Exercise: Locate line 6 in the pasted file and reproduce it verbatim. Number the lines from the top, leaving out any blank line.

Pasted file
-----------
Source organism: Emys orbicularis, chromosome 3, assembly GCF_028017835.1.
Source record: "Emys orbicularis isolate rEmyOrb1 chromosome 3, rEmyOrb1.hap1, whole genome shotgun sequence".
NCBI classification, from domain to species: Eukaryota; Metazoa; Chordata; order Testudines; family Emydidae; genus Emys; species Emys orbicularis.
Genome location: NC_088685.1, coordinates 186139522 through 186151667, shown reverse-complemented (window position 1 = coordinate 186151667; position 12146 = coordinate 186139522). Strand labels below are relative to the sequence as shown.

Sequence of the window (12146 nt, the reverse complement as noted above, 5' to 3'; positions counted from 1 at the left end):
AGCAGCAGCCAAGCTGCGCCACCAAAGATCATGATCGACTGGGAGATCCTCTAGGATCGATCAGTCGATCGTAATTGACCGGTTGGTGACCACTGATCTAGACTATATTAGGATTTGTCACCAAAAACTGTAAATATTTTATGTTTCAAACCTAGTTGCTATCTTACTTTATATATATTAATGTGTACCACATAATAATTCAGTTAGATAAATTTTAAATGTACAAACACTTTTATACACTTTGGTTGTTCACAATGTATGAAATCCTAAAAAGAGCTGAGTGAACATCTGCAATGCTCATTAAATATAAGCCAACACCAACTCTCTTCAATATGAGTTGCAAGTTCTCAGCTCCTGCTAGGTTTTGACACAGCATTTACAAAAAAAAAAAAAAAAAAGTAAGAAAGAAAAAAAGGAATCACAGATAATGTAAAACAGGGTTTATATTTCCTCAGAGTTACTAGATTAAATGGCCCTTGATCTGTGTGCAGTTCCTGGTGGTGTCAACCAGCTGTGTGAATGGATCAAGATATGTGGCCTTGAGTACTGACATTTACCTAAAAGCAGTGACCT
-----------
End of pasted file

AGCAGCAGCCAAGCTGCGCCACCAAAGATCATGATCGACTGGGAGATCCTCTAGGATCGATCAGTCGATCGTAATTGACCGGTTGGTGACCACTGATCTAGACTATATTAGGATTTGTCACCAAAAACTGTAAATATTTTATGTTTCAAACCTAGTTGCTATCTTACTTTATATATATTAATGTGTACCACATAATAATTCAGTTAGATAAATTTTAAATGTACAAACACTTTTATACACTTTGGTTGTTCACAATGTATGAAATCCTAAAAAGAGCTGAGTGAACATCTGCAATGCTCATTAAATATAAGCCAACACCAACTCTCTTCAATATGAGTTGCAAGTTCTCAGCTCCTGCTAGGTTTTGACACAGCATTTACAAAAAAAAAAAAAAAAAAGTAAGAAAGAAAAAAAGGAATCACAGATAATGTAAAACAGGGTTTATATTTCCTCAGAGTTACTAGATTAAATGGCCCTTGATCTGTGTGCAGTTCCTGGTGGTGTCAACCAGCTGTGTGAATGGATCAAGATATGTGGCCTTGAGTACTGACATTTACCTAAAAGCAGTGACCT